How Seasonality Can Help You Plan Your Campaigns For The New Year
This year may be declining along with the daylight as we inch towards Christmas, and you’d be forgiven for coming down with a case of the winter blues. However, we like to think that hope springs eternal, and it’s high time to start thinking about the new year and all the opportunities it could bring for your business.
Whatever your list of priorities may be, marketing should be towards the top. And as with anything else in business, good marketing takes careful planning. But it can certainly be tricky knowing where to start. Let’s turn away from the particularities of your business for a second and think about the bigger picture.
Over the next year, the changing of the seasons will provide a moving feast of different opportunities to promote your business. Maybe you’re a seasonally dependent business like a garden centre, in which case you’ll naturally step up your activity as Spring comes into bloom. Or maybe you have a pretty steady stream of business across the year that you’d like to spike up at certain points.
Whatever your current selling patterns, you can profit from seasonal events by planning your marketing campaigns around them. Here are our top 4 tips on how seasonality can help you plan your marketing…
1) Create a seasonal calendar
Your first step should be to create a marketing calendar, mapping out the year’s seasonal trends to see which promotions you might be able to tie in. List all the key events across the year such as Valentine’s Day, Easter and Christmas, and use these dates to build out your campaigns. You can then work backwards on your lead times to gauge exactly when you need to start promoting.
For example, a local bakery might choose to send out an email to subscribers at the end of January promoting their special Valentine’s Day offers. They might also choose to send something in the post to their previous customers promoting these offers as well.
It’s important to factor in enough time to get your campaigns up and running. Even though this bakery might be promoting the same offer at a particular time each year, their lead time for getting flyers printed and delivered will be much longer than simply pressing send on an email.
So remember to map out when you will need to prepare each campaign on your calendar so that you don’t waste any opportunity to tap into an upturn in demand.
2) Consider your customer’s seasonal habits
Seeing what people talk about at certain times of the year will help your business capitalise on seasonal buzz with well-crafted, timely campaigns. Monitoring social media hashtags lets you see, at a glance, what people are talking about, and gives you an easy entry point to join the conversation.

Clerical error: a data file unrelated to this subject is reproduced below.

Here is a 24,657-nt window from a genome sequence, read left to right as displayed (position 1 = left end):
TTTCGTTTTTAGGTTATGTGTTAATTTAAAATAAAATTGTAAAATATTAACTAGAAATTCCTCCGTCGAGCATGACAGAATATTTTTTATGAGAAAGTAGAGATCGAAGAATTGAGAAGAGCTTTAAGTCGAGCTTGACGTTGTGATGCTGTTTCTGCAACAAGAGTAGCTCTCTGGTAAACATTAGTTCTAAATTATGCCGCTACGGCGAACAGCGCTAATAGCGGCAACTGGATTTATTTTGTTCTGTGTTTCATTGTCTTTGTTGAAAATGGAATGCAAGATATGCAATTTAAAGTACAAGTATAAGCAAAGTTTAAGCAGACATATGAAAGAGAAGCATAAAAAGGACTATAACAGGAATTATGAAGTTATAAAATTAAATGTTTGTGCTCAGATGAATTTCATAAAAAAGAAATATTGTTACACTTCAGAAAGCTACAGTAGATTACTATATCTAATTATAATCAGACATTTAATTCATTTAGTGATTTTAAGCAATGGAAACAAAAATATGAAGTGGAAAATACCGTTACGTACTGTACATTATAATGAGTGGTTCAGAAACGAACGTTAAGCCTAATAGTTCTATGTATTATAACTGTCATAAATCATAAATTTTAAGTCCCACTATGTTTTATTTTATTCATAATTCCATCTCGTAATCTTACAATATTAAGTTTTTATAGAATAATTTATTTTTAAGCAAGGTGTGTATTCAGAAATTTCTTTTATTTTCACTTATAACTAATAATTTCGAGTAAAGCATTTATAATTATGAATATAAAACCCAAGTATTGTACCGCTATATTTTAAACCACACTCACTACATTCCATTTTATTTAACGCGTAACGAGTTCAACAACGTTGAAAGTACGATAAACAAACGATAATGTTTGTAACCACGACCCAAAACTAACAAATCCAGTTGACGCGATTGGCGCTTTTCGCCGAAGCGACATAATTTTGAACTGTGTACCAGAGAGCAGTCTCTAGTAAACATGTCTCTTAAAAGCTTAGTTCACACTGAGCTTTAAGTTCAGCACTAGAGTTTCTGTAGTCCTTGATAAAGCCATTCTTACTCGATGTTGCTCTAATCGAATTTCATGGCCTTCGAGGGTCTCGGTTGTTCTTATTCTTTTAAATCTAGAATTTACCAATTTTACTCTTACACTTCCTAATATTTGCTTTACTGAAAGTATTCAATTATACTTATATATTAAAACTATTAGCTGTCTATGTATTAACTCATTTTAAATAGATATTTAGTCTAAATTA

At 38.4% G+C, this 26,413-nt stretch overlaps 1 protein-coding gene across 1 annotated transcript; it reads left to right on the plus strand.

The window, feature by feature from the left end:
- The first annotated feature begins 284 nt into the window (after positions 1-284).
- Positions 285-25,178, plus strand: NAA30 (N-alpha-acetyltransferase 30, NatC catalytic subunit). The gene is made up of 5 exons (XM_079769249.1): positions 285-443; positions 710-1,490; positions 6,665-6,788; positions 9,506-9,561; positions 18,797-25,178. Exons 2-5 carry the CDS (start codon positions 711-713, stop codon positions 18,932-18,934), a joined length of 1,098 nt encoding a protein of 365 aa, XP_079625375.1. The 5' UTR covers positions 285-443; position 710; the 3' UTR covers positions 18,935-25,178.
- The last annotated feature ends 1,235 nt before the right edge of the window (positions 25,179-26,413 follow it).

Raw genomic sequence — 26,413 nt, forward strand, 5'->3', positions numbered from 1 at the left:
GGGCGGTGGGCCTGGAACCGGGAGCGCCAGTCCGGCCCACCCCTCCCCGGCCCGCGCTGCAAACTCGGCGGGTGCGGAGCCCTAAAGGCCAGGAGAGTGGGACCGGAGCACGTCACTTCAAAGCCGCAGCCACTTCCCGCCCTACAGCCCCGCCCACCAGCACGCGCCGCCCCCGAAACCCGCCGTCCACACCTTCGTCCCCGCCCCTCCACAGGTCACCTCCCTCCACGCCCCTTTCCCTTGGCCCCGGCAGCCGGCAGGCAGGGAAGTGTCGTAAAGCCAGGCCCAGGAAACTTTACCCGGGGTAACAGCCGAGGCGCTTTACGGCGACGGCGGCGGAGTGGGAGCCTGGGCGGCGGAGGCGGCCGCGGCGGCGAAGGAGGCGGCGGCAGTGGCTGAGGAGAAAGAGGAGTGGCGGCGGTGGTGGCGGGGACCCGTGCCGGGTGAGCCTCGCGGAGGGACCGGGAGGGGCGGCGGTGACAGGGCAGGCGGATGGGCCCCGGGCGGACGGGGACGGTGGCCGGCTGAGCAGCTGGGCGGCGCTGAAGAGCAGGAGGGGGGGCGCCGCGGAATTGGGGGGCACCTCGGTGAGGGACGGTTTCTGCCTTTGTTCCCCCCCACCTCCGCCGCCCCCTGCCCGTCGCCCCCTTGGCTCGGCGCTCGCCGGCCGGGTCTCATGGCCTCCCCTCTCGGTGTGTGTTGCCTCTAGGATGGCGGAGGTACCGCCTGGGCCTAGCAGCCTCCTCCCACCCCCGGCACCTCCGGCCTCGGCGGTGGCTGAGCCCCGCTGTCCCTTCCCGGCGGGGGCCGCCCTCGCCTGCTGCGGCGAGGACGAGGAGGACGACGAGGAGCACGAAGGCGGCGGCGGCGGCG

Use them in your social posts to get your business seen in trending topics, but first take a look at such conversations from last year to help you start planning for the year ahead.
People may well search more frequently for businesses in your sector at particular points in the year, and you want to ensure you’re appearing in their search results. There are a fair few ways to do this, but none more immediately efficient than launching a Google Ads campaign.
For example, a plumber could run ads on Google at the start of winter using search terms such as ‘broken boiler repairs’ or ‘local plumber for boilers’. Obviously, the colder months see more people needing to quickly replace a broken boiler or invest in a more efficient one, so a prominent presence on these time-sensitive searches could very well lead to an influx of new enquiries.
Keep in mind here that search terms change with the seasons. A fashion retailer, for instance, might need to adapt their targeted keywords over the first half of the year from ‘ladies winter coats’ to ‘ladies swimsuits’ in order to keep up with customers’ needs.
3) Redesign your campaigns around the seasons
Your marketing campaigns should reflect seasonality in form as well as content. Adding a few seasonal flourishes when designing marketing collateral will help catch people’s eyes.
You could quite easily add a snowy backdrop to your marketing emails over winter, changing it to a beach scene in summer. Whatever design you go for should be consistent across all your marketing channels. Anything featuring your branding, from online ads and emails to social media posts and your website, should be linked in a coherent aesthetic.
By keeping people’s encounters with your material consistent, you’ll make yourself far more recognisable and memorable.
4) Set some time aside for tactical campaigns
There may be some key times of the year that you can capitalise on according to the type of business you run. A home and garden business may want to have some marketing campaigns at the ready, aimed at people whose fences get blown over in autumn and winter. Conversely, your local pub might prepare a campaign in advance of summer heatwaves to promote their idyllic beer garden.
Put aside the needed amount of time to prepare these tactical campaigns so that you can reap the rewards; a more reactive approach risks missing the boat completely!
There’s much to think about when it comes to seasonal marketing, but hopefully these tips will give you a roadmap for putting together an effective, year-round plan for your business.
For a more detailed look at how to plan your marketing, download our dedicated planning guide for local business success.